Book by a Pastor’s Wife: Running on Empty

I decided to switch around a few categories within the reading challenge. I originally set out to do the “committed” plan of 52 books a year, but there are some categories I’m not thrilled about (a book about finance? yuck), and there are some books I want to read that don’t fit into any of those categories. So I’m still aiming at a book a week but will read what I want and fit them in where I can. I recently read Running on Empty by Barbara Bancroft for the category of “a book by or about a pastor’s wife” from the “obsessed” plan.


A friend of mine who is also a pastor’s wife sent me this book when I was having a particularly difficult week. Written specifically for women serving in ministry (directly or alongside their pastor husband), Bancroft shares the many lessons she learned during her experience as a pastor’s wife and a foreign missionary. This book has radically transformed my outlook on life in ministry. Not only did it point me back to the Gospel in the midst of common difficulties in ministry, it also revealed unrealistic expectations and sin patterns I’ve been harboring.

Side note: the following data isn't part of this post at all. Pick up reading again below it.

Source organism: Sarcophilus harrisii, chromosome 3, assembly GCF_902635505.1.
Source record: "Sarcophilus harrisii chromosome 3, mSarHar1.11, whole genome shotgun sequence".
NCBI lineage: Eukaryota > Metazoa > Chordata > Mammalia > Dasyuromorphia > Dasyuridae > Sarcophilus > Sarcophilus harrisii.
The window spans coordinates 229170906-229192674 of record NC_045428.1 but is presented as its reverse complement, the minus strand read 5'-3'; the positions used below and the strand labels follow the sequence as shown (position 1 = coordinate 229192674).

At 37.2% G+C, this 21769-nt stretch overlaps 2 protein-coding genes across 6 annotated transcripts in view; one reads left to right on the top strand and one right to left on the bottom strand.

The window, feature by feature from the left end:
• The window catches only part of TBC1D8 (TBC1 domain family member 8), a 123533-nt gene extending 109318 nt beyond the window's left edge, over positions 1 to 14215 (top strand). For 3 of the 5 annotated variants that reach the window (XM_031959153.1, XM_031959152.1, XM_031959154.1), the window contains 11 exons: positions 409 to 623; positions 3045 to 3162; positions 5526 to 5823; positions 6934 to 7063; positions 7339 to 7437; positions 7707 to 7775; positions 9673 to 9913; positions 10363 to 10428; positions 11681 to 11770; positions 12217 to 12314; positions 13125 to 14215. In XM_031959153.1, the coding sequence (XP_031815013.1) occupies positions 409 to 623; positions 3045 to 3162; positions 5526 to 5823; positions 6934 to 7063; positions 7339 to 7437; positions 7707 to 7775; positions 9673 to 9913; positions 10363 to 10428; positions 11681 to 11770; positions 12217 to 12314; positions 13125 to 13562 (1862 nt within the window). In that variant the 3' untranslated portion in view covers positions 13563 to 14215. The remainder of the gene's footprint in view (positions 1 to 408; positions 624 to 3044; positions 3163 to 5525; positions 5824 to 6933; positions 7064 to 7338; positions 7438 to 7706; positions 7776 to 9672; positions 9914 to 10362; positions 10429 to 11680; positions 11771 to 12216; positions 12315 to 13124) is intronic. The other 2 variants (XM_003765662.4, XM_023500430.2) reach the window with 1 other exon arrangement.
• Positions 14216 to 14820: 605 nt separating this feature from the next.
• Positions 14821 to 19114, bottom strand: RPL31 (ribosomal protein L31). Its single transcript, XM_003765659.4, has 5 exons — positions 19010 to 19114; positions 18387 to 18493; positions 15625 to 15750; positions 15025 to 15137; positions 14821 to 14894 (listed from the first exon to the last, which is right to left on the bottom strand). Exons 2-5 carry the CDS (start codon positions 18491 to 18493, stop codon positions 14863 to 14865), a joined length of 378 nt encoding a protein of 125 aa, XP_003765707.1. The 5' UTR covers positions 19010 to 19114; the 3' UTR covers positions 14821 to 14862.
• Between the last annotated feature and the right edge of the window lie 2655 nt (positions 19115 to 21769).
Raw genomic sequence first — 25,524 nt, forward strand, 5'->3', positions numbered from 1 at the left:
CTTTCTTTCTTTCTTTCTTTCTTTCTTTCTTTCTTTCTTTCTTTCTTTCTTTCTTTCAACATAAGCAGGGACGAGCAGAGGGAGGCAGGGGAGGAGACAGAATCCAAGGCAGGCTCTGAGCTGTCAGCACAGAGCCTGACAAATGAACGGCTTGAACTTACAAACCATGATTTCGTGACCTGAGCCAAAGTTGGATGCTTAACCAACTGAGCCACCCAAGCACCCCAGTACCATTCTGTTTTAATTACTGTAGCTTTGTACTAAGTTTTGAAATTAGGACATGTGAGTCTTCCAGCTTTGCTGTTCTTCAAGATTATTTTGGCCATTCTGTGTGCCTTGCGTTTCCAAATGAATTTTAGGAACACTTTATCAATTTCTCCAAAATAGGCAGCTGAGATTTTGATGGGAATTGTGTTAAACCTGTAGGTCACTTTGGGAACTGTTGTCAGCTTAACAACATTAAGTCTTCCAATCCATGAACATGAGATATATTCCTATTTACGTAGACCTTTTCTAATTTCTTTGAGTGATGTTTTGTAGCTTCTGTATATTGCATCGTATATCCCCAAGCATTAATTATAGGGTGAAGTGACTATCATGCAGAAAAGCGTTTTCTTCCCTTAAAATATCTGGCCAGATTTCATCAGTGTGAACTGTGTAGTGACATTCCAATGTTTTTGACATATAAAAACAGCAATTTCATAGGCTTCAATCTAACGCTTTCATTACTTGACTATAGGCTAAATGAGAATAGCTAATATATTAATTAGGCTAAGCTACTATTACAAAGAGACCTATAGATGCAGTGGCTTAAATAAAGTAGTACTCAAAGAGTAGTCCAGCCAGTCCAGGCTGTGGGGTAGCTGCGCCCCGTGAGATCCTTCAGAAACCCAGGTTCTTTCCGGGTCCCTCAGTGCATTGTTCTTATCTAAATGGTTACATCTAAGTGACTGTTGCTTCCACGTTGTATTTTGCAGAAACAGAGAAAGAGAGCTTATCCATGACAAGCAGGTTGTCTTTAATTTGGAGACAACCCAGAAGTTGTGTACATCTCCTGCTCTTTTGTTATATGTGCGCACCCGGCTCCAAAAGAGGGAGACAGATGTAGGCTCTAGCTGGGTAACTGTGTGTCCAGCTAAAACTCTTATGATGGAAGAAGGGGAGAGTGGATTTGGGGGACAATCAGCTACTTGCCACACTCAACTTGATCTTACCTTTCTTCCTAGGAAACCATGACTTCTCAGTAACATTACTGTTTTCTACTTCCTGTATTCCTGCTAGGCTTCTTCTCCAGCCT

If you are not a pastor’s wife or in a ministry vocation, don’t write this book off yet. Though written to a specific audience, Bancroft adeptly shows how the Gospel applies to all areas of our lives no matter your situation or gender. Her specific applications are to women in ministry, but could easily be applied to any circumstance. She deals with topics including identity, entitlement, and envy, to name a few. One of my favorite chapters is where she deals with the Proverbs 31 “perfect woman” model. Honestly, I get a knot in my stomach whenever someone talks about this Bible chapter, feeling the guilt of my inadequacy compared to this ideal. But Bancroft shows how we can be free of that weight because this is not a list of what we have to be in our own strength, but a picture of what we are as the redeemed bride of Christ. What a liberating truth!

Bancroft’s insights are brilliant, biblical, and immensely relevant to everyday life. I cannot recommend Running on Empty enough, whether you are involved in ministry or not. And even if you think it’s not for you, if you know a woman in ministry, she will greatly appreciate this book.

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